Fear Flashback Friday is a semi-regular review column of classic and not-so-classic horror films/books/TV shows. They won’t all be winners.
“Let’s find some bottles and make Molotov cocktails. Like in school!”
This is a terrible movie. Not just bad, but actively terrible. The acting is atrocious, the script manages to be both minimal and confusing, the cinematography is flat and uninspiring (with one or two exceptions) and the camera work is actively painful to watch. Add to that some truly amateurish dubbing, an annoying electronic score and editing that lingers over crappy zooms, but cuts too quickly from anything interesting and you start to wonder if the filmmakers just hated moviegoers.
How bad was it? Bad enough that when I turned it off I sat and watched a few minutes of Friday the 13th: A New Beginning to ENJOY THE QUALITY OF FILMMAKING. At least Oasis of the Zombies gave me that – the ability to appreciate simple, workmanlike productions.
I know a few people for whom Oasis (aka Bloodsucking Nazi Zombies – an altogether more punchy title) is in the ‘so bad it’s good’ territory, but I just can’t find that marble in the oatmeal. I enjoyed Zombie Lake more than this, dodgy green makeup and all.
Oasis of the Zombies is streaming on Midnight Pulp. This is actually the second time I’ve seen this movie and the quality of the copy on MP is actually much better than previous DVD releases (looking at you – again – Cheezy Flicks). This is probably due to the Kino Lorber/Redemption Blu-ray release. Yes, there was a Blu-ray release. Yes I’ve watched this movie twice. Some things can’t be explained.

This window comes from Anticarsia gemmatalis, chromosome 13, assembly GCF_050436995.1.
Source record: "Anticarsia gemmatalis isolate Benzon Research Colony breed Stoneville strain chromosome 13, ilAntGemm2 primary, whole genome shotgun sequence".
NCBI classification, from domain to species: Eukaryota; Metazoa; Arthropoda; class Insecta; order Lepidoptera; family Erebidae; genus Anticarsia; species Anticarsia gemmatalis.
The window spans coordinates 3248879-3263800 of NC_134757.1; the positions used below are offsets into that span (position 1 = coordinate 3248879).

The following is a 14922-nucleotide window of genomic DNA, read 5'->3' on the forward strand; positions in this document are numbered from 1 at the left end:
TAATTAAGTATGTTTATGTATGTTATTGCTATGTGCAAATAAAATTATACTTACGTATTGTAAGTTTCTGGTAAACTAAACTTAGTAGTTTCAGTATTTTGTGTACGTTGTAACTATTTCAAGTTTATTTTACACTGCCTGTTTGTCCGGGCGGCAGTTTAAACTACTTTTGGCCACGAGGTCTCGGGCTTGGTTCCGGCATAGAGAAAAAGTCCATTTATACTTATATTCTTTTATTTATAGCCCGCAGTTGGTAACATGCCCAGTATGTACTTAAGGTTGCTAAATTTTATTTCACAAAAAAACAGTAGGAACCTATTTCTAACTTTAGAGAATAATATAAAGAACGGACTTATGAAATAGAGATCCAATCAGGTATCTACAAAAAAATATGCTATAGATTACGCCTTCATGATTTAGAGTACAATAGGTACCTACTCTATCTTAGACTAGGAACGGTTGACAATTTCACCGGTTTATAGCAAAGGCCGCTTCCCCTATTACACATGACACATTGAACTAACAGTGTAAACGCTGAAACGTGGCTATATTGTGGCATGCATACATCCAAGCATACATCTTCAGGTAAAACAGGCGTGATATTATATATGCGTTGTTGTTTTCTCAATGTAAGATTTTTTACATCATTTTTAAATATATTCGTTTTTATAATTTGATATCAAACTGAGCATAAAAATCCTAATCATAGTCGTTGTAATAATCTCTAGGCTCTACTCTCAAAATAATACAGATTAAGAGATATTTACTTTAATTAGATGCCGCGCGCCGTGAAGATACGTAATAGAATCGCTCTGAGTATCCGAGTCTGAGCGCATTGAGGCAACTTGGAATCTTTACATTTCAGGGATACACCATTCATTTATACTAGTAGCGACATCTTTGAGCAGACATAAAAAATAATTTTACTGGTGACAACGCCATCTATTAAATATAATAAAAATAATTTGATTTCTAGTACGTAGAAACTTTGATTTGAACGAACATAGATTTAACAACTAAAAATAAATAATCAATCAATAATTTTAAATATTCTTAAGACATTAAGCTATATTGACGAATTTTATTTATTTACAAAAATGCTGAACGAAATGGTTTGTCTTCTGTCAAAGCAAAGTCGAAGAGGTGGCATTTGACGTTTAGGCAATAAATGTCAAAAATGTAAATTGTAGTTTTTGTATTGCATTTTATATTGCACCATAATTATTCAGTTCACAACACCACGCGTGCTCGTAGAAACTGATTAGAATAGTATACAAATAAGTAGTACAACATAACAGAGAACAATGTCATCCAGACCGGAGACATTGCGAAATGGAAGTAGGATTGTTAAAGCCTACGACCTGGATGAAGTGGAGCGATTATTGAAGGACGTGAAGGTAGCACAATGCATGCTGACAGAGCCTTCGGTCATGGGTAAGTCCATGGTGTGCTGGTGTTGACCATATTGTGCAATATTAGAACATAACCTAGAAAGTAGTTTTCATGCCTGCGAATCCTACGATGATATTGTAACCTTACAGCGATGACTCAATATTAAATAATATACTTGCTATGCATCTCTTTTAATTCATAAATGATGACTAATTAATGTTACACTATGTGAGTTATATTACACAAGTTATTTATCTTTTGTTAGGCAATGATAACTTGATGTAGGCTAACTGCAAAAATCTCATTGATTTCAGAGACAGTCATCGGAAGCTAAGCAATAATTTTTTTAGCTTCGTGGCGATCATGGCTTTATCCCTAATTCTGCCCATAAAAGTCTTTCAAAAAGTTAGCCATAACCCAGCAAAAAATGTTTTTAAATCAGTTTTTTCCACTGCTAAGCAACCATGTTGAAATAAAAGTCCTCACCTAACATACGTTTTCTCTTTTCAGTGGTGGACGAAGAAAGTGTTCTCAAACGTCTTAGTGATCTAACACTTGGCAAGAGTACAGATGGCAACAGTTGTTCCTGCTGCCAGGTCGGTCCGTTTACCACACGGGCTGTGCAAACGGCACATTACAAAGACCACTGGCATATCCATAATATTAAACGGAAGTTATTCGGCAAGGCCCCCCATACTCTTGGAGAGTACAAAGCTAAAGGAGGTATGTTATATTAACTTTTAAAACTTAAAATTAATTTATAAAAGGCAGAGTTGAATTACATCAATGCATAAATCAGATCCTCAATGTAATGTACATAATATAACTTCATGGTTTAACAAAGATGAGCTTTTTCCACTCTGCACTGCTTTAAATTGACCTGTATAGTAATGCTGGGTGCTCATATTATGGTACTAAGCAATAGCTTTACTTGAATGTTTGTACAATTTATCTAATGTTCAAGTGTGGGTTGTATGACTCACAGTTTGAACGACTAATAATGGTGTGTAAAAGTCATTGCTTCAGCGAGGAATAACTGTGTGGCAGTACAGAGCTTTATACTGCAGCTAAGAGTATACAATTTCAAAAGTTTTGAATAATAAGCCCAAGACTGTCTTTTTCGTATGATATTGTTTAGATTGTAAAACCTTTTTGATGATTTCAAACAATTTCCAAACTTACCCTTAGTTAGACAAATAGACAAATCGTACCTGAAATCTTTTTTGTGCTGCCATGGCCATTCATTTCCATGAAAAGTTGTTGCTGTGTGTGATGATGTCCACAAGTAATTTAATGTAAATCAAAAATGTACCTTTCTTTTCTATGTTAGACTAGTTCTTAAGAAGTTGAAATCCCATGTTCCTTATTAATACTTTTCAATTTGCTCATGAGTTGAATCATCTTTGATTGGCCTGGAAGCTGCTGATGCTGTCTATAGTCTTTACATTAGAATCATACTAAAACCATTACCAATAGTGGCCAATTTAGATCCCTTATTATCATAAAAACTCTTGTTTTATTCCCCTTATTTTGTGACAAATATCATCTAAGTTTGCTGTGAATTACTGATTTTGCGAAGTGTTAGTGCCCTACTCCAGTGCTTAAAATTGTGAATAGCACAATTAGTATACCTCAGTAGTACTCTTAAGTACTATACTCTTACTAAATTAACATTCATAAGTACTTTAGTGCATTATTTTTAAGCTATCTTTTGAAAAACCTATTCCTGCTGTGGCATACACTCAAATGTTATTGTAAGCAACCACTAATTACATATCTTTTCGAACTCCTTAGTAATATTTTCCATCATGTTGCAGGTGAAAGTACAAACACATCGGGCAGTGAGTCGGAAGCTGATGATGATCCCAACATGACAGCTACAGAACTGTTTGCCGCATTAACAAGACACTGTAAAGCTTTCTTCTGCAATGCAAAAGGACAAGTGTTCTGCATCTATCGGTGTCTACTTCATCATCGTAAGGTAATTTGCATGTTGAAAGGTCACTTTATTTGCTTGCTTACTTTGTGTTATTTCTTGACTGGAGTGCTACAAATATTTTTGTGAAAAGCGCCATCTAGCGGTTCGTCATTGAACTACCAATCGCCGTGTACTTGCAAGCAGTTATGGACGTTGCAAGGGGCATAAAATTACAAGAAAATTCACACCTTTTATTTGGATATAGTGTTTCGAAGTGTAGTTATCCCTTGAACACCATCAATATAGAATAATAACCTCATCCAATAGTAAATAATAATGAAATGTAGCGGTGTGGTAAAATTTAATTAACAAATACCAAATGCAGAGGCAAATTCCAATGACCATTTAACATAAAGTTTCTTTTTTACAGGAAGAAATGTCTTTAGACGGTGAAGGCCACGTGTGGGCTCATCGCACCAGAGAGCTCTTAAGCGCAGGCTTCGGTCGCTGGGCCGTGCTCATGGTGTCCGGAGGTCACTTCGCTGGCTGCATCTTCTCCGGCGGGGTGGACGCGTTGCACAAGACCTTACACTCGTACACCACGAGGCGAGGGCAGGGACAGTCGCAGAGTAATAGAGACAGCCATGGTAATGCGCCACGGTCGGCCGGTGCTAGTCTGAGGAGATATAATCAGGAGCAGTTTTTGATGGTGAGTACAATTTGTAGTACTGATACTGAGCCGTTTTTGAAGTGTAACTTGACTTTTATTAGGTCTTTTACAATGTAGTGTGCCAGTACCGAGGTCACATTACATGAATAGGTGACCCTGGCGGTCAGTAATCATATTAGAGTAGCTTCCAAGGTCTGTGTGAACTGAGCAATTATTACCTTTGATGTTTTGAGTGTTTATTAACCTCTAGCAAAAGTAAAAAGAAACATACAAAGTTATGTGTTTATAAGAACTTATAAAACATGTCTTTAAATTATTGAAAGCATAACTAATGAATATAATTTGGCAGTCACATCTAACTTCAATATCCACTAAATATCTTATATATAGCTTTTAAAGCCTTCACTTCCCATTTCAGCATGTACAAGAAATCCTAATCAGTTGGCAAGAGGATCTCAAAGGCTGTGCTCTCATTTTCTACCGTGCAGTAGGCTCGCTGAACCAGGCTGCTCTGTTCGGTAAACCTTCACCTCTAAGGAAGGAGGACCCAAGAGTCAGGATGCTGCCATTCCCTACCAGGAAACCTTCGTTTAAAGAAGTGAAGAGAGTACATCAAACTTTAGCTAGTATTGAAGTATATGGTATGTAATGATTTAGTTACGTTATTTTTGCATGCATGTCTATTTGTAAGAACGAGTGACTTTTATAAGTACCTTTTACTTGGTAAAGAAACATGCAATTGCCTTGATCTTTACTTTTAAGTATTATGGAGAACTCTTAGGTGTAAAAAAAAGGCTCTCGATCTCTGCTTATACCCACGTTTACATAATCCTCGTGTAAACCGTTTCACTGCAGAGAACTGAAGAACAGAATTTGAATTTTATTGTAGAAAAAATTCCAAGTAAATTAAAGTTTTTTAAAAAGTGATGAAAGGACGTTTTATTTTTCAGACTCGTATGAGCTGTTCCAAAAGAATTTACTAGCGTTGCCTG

The story of Oasis of the Zombies as much as I can make it out, goes like this: In the middle of WWII, a British patrol is tasked with hunting down a mysterious German army convoy somewhere in the deserts of North Africa. After following their path of destruction (they apparently kill any natives they come across in order to hide their movements – because leaving a trail of destruction and corpses is the best way to do that) for weeks, the Brits find an oasis where the Nazis have been, but have not yet “finished the job.” Knowing they’ll be back, the Brits set up an ambush. In the ensuing carnage only the British captain escapes – wounded and delirious – into the desert.
He’s nursed back to health by the daughter of a local sheik, with whom he has an affair (the daughter, not the sheik). When he’s well enough, the Captain wants to return to the oasis to find out what happened to his men, but the sheik informs him that everyone – German and British – perished during the battle, and that now the locals avoid the oasis as cursed ground. Accepting the sheik’s word, the Captain returns to the British army and spends two more years at war. Returning after the end of hostilities, he finds that the sheik’s daughter has perished giving birth to his son. Chagrined, he takes the boy with him back to the UK and somehow ends up in Italy (at least I think it’s Italy), where he tells everyone that his son is adopted.
You know what? I have no idea why I’m writing this out in such detail. Maybe because of the effort it took me to piece this together out of the convoluted narrative. It really doesn’t deserve that level of interest, so here’s the abbreviated version:
First, two women make a 15 hour drive to the oasis for no good reason. They find old Nazi stuff and complain to each other in terrible dubbing. The dubbing is so atrocious that they’re attacked by zombies. Well – I assume they’re zombies. It’s really just a pair of hands in the sand.
Then it’s WWII and an Afrika Korps patrol carrying a fortune in gold is ambushed by a British patrol at an oasis in the desert. Don’t ask which one – the sand all looks the same anyway.